The 50 Best Football Players on the Planet: 10 – 1

October 8, 2010

The countdown continues. Brazilian defenders are at their best ever standard, but their attacking players are now secondary to the alumni of Spain and Argentina.

10. Lucio (BRA / Inter Milan)

In hindsight it appears quite incredible that Bayern Munich were prepared to let Lucio go for free, before his contract had even expired. Jose Mourinho wasted no time in snapping up the Brazilian veteran and making him the key man in Inter Milan’s new look central defence. Such was Lucio’s decisive influence in Inter’s march to the Domestic Cup, Serie A and Champions League treble that it probably ranks as one of the great transfer coups of all time. Lucio’s capacity to raise his game for the big occasion has been particularly noteworthy; he put the shackles on both Didier Drogba and Lionel Messi in the Champions League knockout stages before getting one over his former club in the final. Lucio’s immense physical strength, tough but fair tackling and capacity to surge out of defence with pace and drive make him perhaps the most complete central defender in the world today. And his long time partnership with Juan at the heart of Brazil’s defence has arguably never been bettered in the country’s glorious football history.

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The 50 Best Football Players on the Planet: 20 – 11

October 8, 2010

The countdown continues. Spain’s unlimited depth in midfield is matched by a rising class of goal-scoring midfielders.

20. Xabi Alonso (SPA / Real Madrid)

It was surely the biggest blunder of Rafael Benitez’ Liverpool career when he allowed Xabi Alonso to leave for Real Madrid. The midfield lynchpin had been willing to stay, but was undermined by Benitez’ bizarre attempt to exchange him for Gareth Barry, a vastly inferior player. Many explanations might be offered for Liverpool’s abrupt plunge down the Premier League table last season, but surely none were more salient than the departure of Alonso, whose vision and intelligence had knitted the team together for half a decade. Alonso’s eagle-eyed passing accuracy and elegance on the ball recalls the refined style of countrymen Xavi and Andres Iniesta. Alonso prefers to sit deeper on the pitch, however, to make the fullest use of his extraordinary passing range – unsurpassed in the modern game. Alonso enjoyed a fine debut season with Real Madrid, bringing some much needed composure to the centre of midfield. He also cemented his status as a first team regular for his national team, playing in every match during Spain’s march to victory in the 2010 World Cup. A superb reader of the game, Alonso is Andrea Pirlo’s natural successor as the finest deep lying playmaker on the planet.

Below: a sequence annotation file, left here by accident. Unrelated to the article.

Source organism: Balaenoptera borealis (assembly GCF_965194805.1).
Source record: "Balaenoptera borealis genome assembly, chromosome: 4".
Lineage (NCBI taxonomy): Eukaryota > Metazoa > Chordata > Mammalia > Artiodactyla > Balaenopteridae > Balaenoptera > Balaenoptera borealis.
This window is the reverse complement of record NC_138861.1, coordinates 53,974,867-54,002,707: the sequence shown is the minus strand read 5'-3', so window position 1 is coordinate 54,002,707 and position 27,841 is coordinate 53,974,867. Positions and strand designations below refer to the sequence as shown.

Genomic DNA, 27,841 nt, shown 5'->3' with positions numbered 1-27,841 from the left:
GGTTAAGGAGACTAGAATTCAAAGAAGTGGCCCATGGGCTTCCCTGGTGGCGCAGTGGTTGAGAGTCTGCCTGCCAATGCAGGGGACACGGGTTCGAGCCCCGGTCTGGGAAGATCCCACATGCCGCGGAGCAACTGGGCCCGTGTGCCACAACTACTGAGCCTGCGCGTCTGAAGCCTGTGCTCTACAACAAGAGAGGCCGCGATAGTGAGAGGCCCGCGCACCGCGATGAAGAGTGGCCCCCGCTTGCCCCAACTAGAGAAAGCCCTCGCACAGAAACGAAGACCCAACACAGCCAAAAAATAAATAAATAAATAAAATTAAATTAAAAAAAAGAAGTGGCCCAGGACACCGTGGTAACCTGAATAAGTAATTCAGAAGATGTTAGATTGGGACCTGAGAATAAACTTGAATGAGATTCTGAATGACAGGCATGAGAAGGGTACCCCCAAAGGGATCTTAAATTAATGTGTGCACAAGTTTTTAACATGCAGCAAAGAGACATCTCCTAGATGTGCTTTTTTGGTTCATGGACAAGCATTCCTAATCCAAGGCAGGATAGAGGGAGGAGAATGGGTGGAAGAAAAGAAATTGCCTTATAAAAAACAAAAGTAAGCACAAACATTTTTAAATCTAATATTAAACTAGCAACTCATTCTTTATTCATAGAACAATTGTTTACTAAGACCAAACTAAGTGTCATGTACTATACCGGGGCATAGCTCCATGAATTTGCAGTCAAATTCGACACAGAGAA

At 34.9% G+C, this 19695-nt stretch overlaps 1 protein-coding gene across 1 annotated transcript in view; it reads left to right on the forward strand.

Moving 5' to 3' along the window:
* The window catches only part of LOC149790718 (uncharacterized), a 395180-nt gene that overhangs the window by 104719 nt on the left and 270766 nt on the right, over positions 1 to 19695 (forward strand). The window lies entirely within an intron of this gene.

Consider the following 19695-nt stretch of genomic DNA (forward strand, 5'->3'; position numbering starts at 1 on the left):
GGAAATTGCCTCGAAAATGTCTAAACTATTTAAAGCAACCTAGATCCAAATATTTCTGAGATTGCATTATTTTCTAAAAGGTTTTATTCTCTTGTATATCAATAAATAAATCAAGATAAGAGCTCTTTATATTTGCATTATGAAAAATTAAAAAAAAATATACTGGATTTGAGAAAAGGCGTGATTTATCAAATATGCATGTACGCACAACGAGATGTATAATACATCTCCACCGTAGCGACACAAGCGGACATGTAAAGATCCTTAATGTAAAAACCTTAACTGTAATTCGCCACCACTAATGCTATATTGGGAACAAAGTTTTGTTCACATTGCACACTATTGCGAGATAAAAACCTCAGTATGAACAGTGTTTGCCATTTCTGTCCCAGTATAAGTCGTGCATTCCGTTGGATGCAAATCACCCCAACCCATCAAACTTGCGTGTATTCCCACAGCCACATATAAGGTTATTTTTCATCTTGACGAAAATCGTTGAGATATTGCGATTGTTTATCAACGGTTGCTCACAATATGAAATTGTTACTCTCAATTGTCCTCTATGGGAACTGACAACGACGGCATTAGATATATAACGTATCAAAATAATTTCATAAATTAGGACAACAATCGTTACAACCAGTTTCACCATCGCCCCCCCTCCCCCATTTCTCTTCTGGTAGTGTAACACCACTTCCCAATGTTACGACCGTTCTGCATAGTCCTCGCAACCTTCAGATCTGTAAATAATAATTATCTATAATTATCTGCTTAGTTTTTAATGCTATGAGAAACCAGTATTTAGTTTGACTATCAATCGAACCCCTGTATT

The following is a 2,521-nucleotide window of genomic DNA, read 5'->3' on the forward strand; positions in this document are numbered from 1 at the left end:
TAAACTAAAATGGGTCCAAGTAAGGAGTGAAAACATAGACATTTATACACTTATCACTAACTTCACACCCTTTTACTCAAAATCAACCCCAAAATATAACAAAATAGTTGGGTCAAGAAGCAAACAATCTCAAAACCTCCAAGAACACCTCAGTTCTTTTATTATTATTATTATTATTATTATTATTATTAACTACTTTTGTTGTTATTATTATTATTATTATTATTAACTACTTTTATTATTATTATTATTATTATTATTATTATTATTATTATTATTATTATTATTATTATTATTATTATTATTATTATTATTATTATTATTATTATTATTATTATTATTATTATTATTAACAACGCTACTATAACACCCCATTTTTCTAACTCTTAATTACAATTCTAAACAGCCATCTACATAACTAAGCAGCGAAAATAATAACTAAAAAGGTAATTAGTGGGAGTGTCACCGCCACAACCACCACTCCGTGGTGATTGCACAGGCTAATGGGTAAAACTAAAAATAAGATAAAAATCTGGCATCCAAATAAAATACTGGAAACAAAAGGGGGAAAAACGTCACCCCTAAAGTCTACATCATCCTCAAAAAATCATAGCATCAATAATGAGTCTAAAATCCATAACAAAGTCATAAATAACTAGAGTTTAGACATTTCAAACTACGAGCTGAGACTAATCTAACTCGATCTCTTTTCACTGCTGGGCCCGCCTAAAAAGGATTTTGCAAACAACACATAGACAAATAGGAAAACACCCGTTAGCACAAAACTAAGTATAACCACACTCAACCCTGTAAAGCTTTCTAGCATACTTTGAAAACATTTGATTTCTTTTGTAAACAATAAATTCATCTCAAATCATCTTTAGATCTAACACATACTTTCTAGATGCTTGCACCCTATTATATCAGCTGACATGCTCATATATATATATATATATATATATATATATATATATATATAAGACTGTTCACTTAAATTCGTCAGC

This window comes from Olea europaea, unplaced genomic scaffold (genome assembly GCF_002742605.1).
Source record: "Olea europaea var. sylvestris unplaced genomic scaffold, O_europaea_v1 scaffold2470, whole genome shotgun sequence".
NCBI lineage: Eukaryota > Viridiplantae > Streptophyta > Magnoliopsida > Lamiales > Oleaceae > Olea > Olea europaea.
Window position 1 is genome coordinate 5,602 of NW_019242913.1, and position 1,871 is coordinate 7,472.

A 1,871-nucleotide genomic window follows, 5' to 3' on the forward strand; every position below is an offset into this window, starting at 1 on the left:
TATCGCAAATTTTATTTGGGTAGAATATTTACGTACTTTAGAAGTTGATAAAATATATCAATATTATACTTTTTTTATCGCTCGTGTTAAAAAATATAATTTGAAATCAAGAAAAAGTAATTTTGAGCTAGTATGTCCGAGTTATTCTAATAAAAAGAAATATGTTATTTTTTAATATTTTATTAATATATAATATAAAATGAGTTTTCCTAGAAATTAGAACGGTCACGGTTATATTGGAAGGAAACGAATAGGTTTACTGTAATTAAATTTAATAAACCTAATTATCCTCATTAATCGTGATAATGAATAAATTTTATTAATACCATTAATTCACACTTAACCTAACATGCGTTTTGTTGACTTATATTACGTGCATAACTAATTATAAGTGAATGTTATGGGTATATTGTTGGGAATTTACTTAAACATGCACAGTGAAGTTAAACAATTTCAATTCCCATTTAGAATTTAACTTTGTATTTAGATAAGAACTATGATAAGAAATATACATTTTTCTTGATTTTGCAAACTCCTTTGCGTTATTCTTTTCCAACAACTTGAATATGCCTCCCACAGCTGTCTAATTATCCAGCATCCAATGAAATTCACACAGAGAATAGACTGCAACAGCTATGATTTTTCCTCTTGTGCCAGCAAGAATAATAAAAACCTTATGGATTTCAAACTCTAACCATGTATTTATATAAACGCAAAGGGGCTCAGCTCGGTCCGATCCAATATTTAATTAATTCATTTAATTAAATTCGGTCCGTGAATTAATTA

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The 50 Best Football Players on the Planet: 30 – 21

October 8, 2010

The countdown continues. Argentinean defensive midfielders show their class, while a couple of high profile strikers don’t quite make the most of their talents.

30. Carlos Tevez (ARG / Manchester City)

After several years of sometimes fruitless toil for West Ham and Manchester United, Tevez is blossoming once again at Manchester City, displaying the kind of form that once made him the deadliest goal predator in Argentina and Brazil, as well as the South American Footballer of the Year three times running. The fans admire Tevez for his tireless work rate and never say die attitude, but it’s his neat touch, pacy incisions into the box and quick, tight turns that really set him apart. He especially likes to receive the ball with his back to goal, turn, and run at opposition defenders. Tevez’ goals to games ratio has sometimes been a tad lacklustre, but finishing out the 2009/10 season as the Premier League’s fourth top goal scorer indicates that the boy can finish. Tevez had a fine World Cup with Argentina and notched a brace against Mexico, but more is expected from him at international level from the Argentinean public. Actually has a successful part time career as front man for the cumbia villera (Argentine ghetto music) group Piola Vago.